I started reading Ubik today! And so far I am surprised at how much I am interested in the genre of Science fiction. It is really interesting how Philip Dick explores the unknown but still uses comedy in serious situations including death. The first few chapters have managed to catch my attention. If this book continues to be so intriquing I may have to read more of his books. I also thought I should mention that I'm not related to Philip Dick although you may think so since we are both DICKS! Yes I am Jennifer Dick but NO I am not related to him.

 

I actually have a story to share with everyone about my last name. When I was in elementary school (which seems so long go, by the way) a smart-ass kid would constantly make jokes about my name. I remember coming home from school upset and telling my mom about the situation. She, of course, is a woman that ALWAYS says whats on her mind. That day she taught me to stand up for myself and the next time the kid made fun of my name I was to say," AT LEAST MY LAST NAME IS DICK and IM NOT ONE LIKE YOU" So I did as I was told and I course spent my first day in detention! But it was sooooooo worth. Later that year the kid apologized and said that he always wanted to ask me, "Are you related to Moby Dick?" Apparently the kid wasn't a "SMART-ass" just an ass! haha Hope everyone enjoyed that story!

 

 

February 6

 

I was thinking about "tagging" and the technology connected with it. Correct me if im wrong but like we mentioned in class people could easily start tagging people in order to learn more about them. In my opinion this is borderline breaking of privacy! However I was thinking further and I like the idea of knowing where sexual offenders are as well as other criminals in my neighborhood. This would be a step up from the neighborhood watch registry that they have to sign up on. It's funny though if you think about it. Pets are now receiving this kind of tag so that we can monitor where are animals are. They seem to get lost all the time and now there is a way to locate them. This new technology is such an unique addition to owning a pet. It makes it easier to know where your pet is when they run off, as they all do. When I brought this up to another class someone mentioned an idea to put chips in children as well. Although this seems like a smart idea especially when you think about how many children go missing everyday! However I guess we need to figure out where we are to draw the line. Do we implant chips into children or just animals? I thought this was an interesting discussion! Let me know what you think.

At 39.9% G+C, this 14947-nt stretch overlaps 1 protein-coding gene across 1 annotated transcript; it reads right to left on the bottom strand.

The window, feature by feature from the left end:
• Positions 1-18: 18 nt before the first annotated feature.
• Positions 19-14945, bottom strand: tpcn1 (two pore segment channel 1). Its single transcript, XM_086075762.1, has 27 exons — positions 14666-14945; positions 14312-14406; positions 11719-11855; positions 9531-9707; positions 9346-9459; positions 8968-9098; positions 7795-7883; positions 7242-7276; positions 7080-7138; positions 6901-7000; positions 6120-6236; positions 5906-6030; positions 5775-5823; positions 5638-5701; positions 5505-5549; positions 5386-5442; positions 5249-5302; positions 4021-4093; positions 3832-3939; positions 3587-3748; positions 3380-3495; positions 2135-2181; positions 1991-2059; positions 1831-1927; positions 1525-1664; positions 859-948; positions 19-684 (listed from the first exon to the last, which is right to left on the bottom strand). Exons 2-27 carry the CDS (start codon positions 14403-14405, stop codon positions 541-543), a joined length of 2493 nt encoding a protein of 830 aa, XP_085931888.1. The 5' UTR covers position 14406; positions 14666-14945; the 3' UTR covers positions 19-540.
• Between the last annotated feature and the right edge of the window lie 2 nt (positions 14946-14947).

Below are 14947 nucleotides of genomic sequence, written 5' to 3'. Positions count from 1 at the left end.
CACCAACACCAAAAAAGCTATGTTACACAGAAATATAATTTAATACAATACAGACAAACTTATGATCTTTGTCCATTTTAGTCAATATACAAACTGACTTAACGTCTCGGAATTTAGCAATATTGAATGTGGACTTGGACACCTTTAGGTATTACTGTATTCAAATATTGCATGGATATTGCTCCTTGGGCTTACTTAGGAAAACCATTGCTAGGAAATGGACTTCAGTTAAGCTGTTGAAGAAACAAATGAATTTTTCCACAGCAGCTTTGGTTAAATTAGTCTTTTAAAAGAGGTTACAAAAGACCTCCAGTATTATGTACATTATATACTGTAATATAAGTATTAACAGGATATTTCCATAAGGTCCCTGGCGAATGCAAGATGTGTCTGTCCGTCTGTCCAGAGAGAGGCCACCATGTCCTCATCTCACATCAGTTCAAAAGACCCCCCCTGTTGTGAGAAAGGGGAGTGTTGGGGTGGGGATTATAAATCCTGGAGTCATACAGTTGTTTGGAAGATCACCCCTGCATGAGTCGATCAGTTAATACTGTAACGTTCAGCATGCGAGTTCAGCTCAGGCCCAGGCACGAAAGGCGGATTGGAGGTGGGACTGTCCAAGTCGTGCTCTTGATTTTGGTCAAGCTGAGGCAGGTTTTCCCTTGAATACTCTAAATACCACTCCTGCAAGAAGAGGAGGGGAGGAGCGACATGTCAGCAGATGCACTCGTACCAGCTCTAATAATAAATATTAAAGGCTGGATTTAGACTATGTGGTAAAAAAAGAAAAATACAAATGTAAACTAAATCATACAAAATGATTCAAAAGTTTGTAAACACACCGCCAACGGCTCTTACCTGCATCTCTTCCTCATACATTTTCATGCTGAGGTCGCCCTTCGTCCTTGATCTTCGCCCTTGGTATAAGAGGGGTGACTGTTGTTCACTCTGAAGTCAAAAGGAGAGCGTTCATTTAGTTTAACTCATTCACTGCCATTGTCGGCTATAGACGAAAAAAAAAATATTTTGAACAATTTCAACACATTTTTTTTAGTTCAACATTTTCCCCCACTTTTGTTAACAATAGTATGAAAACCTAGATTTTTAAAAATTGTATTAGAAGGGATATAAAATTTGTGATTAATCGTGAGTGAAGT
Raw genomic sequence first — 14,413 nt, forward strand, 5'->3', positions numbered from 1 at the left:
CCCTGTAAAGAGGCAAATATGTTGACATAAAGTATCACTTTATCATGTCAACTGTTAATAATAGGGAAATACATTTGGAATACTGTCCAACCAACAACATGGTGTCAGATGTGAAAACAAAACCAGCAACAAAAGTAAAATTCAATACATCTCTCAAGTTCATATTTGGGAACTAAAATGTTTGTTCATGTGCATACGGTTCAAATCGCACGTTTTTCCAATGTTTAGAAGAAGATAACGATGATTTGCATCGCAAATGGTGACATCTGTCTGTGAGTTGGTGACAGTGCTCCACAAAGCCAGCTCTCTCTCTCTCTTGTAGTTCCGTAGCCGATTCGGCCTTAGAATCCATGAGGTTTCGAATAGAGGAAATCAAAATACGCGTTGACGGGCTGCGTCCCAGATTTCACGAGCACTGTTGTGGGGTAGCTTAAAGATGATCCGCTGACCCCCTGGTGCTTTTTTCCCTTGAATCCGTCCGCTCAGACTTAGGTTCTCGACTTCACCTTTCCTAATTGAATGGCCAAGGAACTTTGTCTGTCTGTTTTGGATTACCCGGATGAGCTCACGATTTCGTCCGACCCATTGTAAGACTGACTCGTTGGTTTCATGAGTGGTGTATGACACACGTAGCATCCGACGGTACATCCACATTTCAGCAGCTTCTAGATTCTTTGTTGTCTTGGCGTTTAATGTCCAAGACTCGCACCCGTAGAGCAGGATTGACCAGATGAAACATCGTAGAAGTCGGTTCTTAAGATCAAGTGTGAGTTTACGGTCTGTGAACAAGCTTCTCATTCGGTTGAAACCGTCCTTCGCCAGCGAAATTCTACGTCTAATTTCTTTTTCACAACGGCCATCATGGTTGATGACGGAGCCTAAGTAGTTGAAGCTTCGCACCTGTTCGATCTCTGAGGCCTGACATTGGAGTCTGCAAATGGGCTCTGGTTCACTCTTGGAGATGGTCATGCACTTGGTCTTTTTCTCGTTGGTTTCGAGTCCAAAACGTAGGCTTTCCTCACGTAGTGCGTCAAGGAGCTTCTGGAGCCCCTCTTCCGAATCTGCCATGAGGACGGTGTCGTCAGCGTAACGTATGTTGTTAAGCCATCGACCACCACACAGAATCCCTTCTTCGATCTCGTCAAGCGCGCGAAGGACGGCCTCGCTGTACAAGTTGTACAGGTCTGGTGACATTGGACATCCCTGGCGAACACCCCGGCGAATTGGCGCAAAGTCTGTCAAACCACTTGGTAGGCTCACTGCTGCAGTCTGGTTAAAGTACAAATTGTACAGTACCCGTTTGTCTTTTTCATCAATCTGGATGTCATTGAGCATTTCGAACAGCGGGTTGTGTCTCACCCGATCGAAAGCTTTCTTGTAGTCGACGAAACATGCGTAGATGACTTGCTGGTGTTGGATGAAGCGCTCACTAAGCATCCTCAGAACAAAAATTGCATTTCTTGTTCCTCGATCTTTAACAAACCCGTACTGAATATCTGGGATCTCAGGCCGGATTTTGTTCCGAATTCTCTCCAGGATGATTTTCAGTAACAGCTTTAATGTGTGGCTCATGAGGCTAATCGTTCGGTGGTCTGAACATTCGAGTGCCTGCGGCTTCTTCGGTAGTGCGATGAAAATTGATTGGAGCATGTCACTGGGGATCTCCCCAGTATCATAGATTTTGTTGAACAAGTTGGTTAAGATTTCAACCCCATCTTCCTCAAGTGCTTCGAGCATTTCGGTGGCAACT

February 3

Found somethings on Philip Dick and thought I would share them with the class on the wiki! Compliments of philipkdick.com!!

 

Go to fullsize image 1928-1982

 

Science Fiction Visionary

Since his untimely death at age 53, there has been an extraordinary growth of interest in his writings, which during his lifetime were largely ignored by serious mainstream critics and readers. Such is no longer the case, and the novels of Philip K. Dick frequently appear on university curricula devoted to modern American literature. But that is only the beginning of the transformation. Since 1982, when Ridley Scott's Blade Runner (based on Dick's novel, Do Androids Dream of Electric Sheep?) made its debut, eight feature films based on Dick's fiction have appeared, the other seven being Total Recall, The Minority Report, Screamers, Impostor, the French film Confessions d'un Barjo (based on Dick's mainstream novel, Confessions of a Crap Artist), Paycheck, A Scanner Darkly and the upcoming Next (April 2007). That's an average of roughly one movie every three years since Dick's passing - a rate of cinematic adaptation exceeded only by Stephen King. And there are other big-money film options currently held by Hollywood studios.

 

Philip K. Dick has done more than arrive. He has become a looming and illuminating presence not merely in American but in world culture, with his works translated into major European and Asian languages. There is even a bastard adjective - "phildickian "- that makes its way into print now and then to describe the baffling twists and turns of our times. An understanding of the basic facts of Dick's life not only casts light on the themes that predominate in his writings, but also brings to view a fascinating story in its own right.